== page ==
Nutrition & Diet

Heart Disease, Diabetes, Body Weight and Genetics

Doctor Paul KennedyWe have known for years (decades really) that individuals that are overweight or obese are far more likely to develop Type 2 Diabetes than those that are leaner or “skinny”. Clearly, there is much truth to that statement but some new genetic research has identified a gene known as IRS1 that is linked not only to having less body fat but, in addition, is linked to higher risk of heart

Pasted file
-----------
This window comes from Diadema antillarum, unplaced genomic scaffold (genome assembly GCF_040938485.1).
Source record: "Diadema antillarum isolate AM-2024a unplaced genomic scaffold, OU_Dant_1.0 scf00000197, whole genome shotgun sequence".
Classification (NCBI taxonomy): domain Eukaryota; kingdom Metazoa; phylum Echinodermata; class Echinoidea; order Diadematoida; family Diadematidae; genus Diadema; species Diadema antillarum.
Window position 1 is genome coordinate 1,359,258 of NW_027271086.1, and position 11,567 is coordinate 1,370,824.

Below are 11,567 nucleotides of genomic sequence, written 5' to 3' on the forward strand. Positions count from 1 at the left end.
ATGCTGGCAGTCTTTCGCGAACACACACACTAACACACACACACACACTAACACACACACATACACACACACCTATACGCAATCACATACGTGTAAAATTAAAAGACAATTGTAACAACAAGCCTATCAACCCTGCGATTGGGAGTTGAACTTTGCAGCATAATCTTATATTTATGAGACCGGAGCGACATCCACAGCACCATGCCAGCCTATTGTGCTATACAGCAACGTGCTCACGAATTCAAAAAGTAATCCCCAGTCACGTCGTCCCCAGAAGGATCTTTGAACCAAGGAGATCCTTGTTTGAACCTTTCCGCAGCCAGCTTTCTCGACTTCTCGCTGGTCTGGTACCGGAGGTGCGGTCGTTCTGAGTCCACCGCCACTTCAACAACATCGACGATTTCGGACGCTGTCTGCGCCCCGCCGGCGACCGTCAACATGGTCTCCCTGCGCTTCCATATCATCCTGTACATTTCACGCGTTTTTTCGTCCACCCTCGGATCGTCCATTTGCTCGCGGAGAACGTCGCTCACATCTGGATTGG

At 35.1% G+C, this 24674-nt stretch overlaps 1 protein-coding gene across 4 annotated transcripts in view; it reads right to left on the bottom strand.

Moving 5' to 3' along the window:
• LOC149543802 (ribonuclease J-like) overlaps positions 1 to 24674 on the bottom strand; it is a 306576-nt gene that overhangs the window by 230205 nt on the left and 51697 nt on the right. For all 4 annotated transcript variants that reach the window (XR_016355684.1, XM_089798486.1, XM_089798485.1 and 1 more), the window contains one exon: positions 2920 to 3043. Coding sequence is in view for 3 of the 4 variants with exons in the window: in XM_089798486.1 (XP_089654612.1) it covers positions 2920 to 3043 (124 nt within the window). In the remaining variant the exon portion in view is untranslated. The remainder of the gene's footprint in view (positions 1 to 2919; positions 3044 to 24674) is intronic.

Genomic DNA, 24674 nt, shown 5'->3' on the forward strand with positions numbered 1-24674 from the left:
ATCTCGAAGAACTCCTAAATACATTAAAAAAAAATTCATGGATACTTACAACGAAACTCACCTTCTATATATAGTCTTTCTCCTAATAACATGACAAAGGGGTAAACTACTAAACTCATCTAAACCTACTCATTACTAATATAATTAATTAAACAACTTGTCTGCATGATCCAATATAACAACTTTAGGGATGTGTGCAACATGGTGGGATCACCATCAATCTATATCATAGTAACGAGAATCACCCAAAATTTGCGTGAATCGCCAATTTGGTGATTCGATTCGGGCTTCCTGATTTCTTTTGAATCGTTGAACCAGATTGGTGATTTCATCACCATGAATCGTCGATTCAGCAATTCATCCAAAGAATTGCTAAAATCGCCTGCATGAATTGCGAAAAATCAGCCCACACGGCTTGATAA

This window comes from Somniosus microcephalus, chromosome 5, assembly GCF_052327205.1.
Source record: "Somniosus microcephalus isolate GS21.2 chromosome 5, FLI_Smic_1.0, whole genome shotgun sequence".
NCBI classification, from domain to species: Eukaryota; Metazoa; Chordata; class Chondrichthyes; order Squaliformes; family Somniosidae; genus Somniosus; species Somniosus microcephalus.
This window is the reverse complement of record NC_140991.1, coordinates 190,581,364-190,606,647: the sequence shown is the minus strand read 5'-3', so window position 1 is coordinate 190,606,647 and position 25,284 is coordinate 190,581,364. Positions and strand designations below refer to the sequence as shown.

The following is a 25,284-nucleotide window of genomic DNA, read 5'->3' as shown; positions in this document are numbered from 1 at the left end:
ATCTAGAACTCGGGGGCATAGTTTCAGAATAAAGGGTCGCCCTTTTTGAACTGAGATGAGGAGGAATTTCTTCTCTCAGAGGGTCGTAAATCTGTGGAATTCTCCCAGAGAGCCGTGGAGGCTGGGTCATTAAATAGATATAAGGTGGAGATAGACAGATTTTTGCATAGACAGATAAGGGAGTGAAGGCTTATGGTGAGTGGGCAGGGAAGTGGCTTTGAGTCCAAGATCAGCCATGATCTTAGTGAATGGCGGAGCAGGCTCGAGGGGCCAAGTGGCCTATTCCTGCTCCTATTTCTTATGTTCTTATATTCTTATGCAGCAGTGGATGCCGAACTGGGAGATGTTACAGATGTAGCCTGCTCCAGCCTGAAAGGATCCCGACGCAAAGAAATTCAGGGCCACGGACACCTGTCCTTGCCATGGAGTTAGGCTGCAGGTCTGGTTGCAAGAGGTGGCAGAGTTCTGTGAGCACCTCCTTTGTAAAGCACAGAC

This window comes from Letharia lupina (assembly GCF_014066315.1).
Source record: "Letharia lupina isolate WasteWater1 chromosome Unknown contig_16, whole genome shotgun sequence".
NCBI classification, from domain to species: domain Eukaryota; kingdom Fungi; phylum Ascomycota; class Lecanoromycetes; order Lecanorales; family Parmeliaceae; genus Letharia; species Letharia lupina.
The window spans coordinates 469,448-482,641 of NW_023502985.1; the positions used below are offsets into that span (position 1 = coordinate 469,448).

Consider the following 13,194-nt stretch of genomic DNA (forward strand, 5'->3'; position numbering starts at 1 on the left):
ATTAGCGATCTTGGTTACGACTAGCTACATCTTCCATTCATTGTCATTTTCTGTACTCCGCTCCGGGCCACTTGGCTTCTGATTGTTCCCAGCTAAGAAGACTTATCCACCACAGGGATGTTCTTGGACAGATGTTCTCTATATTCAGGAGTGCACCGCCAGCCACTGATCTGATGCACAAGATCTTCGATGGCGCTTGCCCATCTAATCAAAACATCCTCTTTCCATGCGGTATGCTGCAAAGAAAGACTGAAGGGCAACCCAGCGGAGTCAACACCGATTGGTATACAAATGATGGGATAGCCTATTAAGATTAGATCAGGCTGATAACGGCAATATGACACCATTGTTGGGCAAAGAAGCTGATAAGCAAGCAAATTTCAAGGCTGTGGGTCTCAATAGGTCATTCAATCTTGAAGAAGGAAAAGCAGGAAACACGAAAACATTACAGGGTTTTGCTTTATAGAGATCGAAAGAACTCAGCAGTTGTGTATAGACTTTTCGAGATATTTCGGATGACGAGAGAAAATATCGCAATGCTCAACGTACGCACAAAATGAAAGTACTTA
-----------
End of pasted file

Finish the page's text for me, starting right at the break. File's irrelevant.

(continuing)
disease and greater chances of acquiring diabetes (Type 2). Many people always wonder what role genetics can play in a variety of diseases and conditions but the identification of this newly discovered genetic relationship is important. First of all, it may help explain why many “leaner” individuals acquire Type 2 Diabetes and may also help to promote and/or show the importance of healthier eating plans. Appearing to be leaner does not always mean that a higher fat eating plan is acceptable for the long term for persons who don’t seem to gain lots of weight as a result of dietary choices. Indeed, the IRS1 gene was found to be linked only to lower levels of subcutaneous fat (fat found under the skin) and not the more dangerous visceral fat (fat deposited around the internal organs). This fact also indicates that even leaner individuals may have unhealthy levels of cholesterol (and, therefore, a greater risk of heart disease) if they possess this gene. To all the fatalists out there that may use this research as an excuse to assume that heart disease is just a roll of the dice—think again! Although people that are lean are likely to be healthier than those who are overweight or obese, a healthy eating plan and regular exercise is just as important to leaner individuals in terms of age at time of death and the incidence of the two killer diseases in the title of this article. The authors of the research study referenced above were quick to explain, however, that the genetic link is only one part of a cascade of causes and effects that might ultimately lead to diabetes and heart disease. Although the worldwide epidemic of Type 2 Diabetes is, indeed, closely linked to overweight and obesity (it is know estimated that nearly 350 million people around the globe now suffer from the disease), those individuals involved in the study did follow a certain pattern of wellness (as opposed to illness) that was related to their lifestyle regardless of their body weight. In other words, those lean subjects identified with the IRS1gene (and there were about 75,000 people in the study) had lower levels of both heart disease and Type 2 Diabetes if they followed a healthier eating plan and exercised regularly. No surprise there, right!! So it is true that genetics does play a role in the incidence of acquired diseases such as heart disease and Type 2 Diabetes but the ultimate effect of that role is still dependent on lifestyle choices that we make (or don’t make). And although genetic “phenotyping” may give us a glimpse of what MAY be in store for us with respect to our health, the ultimate choices that impact our health are still ours. And the IRS1 research has also shown that we CAN influence our health in a positive way by making some very simple choices concerning the types of foods that we consume, the quantity of foods that we consume.